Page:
THIS IS THE VIRTUAL
OTHER WEB PARTS
When considered broadly, it is clear that some of the common themes which have posed ongoing threats and complications for business have existed almost from its conception. Within my human resource study, the issues of flexibility, productivity, the work/home divide & inequality in perceptions of value of paid versus unpaid work, cross cultural communication, strategic change, organizational behavior, which we commonly looked to "culture" as a key to these processes. Across my studies and life learning in other arenas I’ve found that commonly, the issue experienced as A in one situation will then present itself as B in another. Much like that commonly explored concepts of connectivity which is intrinsic in the nature of a connected world. In this case, it stands to reason that by overlapping and integrating the perspectives common across a number of areas or disciplines within which a context is formed, the understandings of each of these separate arenas could in turn be enriched in understandings.
There are a multitude of characteristics and elements which have been identified within considerations of SNSs in this framework. There is a video included in this section which provides a brief outline of the varying considerations, along with Appendix B, which outlines previous considerations within this framework., These considerations include a more thorough reference list of the key elements to network theories. However for this particular case there are a few that were distinctive, first “human agency”, which presents a disadvantage as “our brains don’t adapt as quickly as the technology works, Humans have limited capacity to process information at any given time” (Rutledge, as cited in Greenstein, 2010).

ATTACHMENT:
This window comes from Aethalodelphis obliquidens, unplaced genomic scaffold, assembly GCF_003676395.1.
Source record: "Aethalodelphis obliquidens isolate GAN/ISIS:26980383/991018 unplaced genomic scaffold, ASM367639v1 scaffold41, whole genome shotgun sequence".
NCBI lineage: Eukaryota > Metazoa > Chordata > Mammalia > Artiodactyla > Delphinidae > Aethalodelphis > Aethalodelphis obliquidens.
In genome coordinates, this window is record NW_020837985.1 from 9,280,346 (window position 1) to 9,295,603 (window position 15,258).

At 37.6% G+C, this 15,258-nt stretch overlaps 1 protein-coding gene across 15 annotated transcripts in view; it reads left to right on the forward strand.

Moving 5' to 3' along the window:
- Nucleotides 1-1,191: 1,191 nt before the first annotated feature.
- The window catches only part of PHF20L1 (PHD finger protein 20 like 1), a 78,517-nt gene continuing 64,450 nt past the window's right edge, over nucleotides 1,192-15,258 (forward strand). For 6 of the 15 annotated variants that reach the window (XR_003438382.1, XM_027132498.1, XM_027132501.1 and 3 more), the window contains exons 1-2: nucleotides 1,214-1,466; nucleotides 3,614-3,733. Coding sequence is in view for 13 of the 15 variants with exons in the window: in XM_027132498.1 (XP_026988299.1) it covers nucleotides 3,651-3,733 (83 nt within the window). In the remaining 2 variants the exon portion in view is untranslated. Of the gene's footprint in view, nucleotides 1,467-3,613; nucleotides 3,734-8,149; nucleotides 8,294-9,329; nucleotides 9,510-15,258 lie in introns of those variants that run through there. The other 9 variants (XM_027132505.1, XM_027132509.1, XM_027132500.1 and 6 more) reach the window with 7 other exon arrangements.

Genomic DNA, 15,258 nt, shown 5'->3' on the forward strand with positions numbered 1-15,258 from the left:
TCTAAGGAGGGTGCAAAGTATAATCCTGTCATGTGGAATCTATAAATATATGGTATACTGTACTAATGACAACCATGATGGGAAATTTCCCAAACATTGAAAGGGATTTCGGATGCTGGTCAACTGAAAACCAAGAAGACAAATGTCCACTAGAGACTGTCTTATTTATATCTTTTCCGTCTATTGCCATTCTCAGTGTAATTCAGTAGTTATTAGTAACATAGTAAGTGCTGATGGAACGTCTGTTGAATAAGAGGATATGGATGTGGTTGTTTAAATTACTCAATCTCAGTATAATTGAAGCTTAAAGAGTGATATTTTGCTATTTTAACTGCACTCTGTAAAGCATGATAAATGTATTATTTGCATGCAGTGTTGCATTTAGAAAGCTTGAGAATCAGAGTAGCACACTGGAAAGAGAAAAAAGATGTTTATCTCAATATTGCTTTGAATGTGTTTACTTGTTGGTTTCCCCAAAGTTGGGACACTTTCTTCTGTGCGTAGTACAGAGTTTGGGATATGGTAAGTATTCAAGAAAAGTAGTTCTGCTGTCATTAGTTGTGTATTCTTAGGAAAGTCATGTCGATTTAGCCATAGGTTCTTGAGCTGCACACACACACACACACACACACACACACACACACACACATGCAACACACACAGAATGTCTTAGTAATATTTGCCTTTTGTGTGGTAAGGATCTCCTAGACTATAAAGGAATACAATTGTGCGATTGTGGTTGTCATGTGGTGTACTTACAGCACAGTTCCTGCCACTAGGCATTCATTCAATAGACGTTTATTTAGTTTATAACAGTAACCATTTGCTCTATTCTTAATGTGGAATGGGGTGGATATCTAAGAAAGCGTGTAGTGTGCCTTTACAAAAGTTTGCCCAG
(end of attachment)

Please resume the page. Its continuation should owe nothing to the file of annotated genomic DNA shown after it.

Also considered relevant were various elements of connectivity, strength of ties, and risk of “homophily”, which has been referred to through notation photo form and further explored online. The research by Kolb (2002, 2008) is of particular interest in its reference to “requisite connectivity”, which has been particularly evident to me in the information overload experienced while collating research.
Whilst realistically covering two of the big three, for the purposes of maintaining simplicity, these have been grouped together going forward within this review. Whilst there have been extensive studies within the field of “small business” in the NZ context, particularly by public sector agencies, the majority of these do not focus on what would technically be considered as one. The majority of government initiatives and studies feature considerations of businesses with turnover of $1M+ or at least 6 employees (MED, 2009). Within the broader definition of ‘enterprise’, it is clear that despite our concerns for SMEs in NZ, who remain the focus of this review, potentially this calls for more direct consideration and discussion of micro business and entrepreneurial collaboration (NZTE, 2009).
This increasing trend towards casual and project based employment seems set to continue. If managed adequately this trend has potential to afford the SME, many of whom struggle to commit to the ongoing expense and added complications which arise from the employment arena, value efficiencies and benefits. By adequately utilising the tools and services afforded through SNSs, the ‘knowledge worker’ in a ‘digital economy’ is going to present a different type of employee and market. SMEs are well placed to handle such inevitable changes ongoing in markets. Considerations of NZ SMEs also hold particular relevance for SMEs internationally; the “representative sample” presented by our markets have long acted as “test markets” for large multinational corporations such as Vodafone.